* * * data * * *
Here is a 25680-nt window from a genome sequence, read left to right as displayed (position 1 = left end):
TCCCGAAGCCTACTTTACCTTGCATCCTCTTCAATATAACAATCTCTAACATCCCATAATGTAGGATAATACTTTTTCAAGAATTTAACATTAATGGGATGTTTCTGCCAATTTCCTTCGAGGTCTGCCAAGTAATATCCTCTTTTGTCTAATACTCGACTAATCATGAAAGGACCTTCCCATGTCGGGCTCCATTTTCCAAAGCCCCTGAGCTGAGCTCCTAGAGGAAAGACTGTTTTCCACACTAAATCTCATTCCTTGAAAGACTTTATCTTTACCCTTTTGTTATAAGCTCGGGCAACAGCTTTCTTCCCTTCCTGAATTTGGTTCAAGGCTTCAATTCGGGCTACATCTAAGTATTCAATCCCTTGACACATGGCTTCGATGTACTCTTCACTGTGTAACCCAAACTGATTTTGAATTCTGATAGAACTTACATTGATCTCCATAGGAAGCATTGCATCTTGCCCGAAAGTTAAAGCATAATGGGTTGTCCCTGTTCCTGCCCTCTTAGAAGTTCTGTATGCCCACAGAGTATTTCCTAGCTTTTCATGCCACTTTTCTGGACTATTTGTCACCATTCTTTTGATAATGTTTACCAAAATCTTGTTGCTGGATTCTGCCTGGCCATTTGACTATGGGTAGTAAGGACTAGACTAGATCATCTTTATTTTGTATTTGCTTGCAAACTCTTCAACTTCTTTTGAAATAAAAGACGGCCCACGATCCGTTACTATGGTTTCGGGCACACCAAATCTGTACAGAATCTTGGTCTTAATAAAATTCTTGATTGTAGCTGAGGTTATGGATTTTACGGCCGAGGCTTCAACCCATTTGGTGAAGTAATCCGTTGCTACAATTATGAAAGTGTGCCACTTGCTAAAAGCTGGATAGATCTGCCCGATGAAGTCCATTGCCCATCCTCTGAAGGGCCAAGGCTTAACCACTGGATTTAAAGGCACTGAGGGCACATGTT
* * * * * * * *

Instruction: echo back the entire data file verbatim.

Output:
Here is a 25680-nt window from a genome sequence, read left to right as displayed (position 1 = left end):
TCCCGAAGCCTACTTTACCTTGCATCCTCTTCAATATAACAATCTCTAACATCCCATAATGTAGGATAATACTTTTTCAAGAATTTAACATTAATGGGATGTTTCTGCCAATTTCCTTCGAGGTCTGCCAAGTAATATCCTCTTTTGTCTAATACTCGACTAATCATGAAAGGACCTTCCCATGTCGGGCTCCATTTTCCAAAGCCCCTGAGCTGAGCTCCTAGAGGAAAGACTGTTTTCCACACTAAATCTCATTCCTTGAAAGACTTTATCTTTACCCTTTTGTTATAAGCTCGGGCAACAGCTTTCTTCCCTTCCTGAATTTGGTTCAAGGCTTCAATTCGGGCTACATCTAAGTATTCAATCCCTTGACACATGGCTTCGATGTACTCTTCACTGTGTAACCCAAACTGATTTTGAATTCTGATAGAACTTACATTGATCTCCATAGGAAGCATTGCATCTTGCCCGAAAGTTAAAGCATAATGGGTTGTCCCTGTTCCTGCCCTCTTAGAAGTTCTGTATGCCCACAGAGTATTTCCTAGCTTTTCATGCCACTTTTCTGGACTATTTGTCACCATTCTTTTGATAATGTTTACCAAAATCTTGTTGCTGGATTCTGCCTGGCCATTTGACTATGGGTAGTAAGGACTAGACTAGATCATCTTTATTTTGTATTTGCTTGCAAACTCTTCAACTTCTTTTGAAATAAAAGACGGCCCACGATCCGTTACTATGGTTTCGGGCACACCAAATCTGTACAGAATCTTGGTCTTAATAAAATTCTTGATTGTAGCTGAGGTTATGGATTTTACGGCCGAGGCTTCAACCCATTTGGTGAAGTAATCCGTTGCTACAATTATGAAAGTGTGCCACTTGCTAAAAGCTGGATAGATCTGCCCGATGAAGTCCATTGCCCATCCTCTGAAGGGCCAAGGCTTAACCACTGGATTTAAAGGCACTGAGGGCACATGTT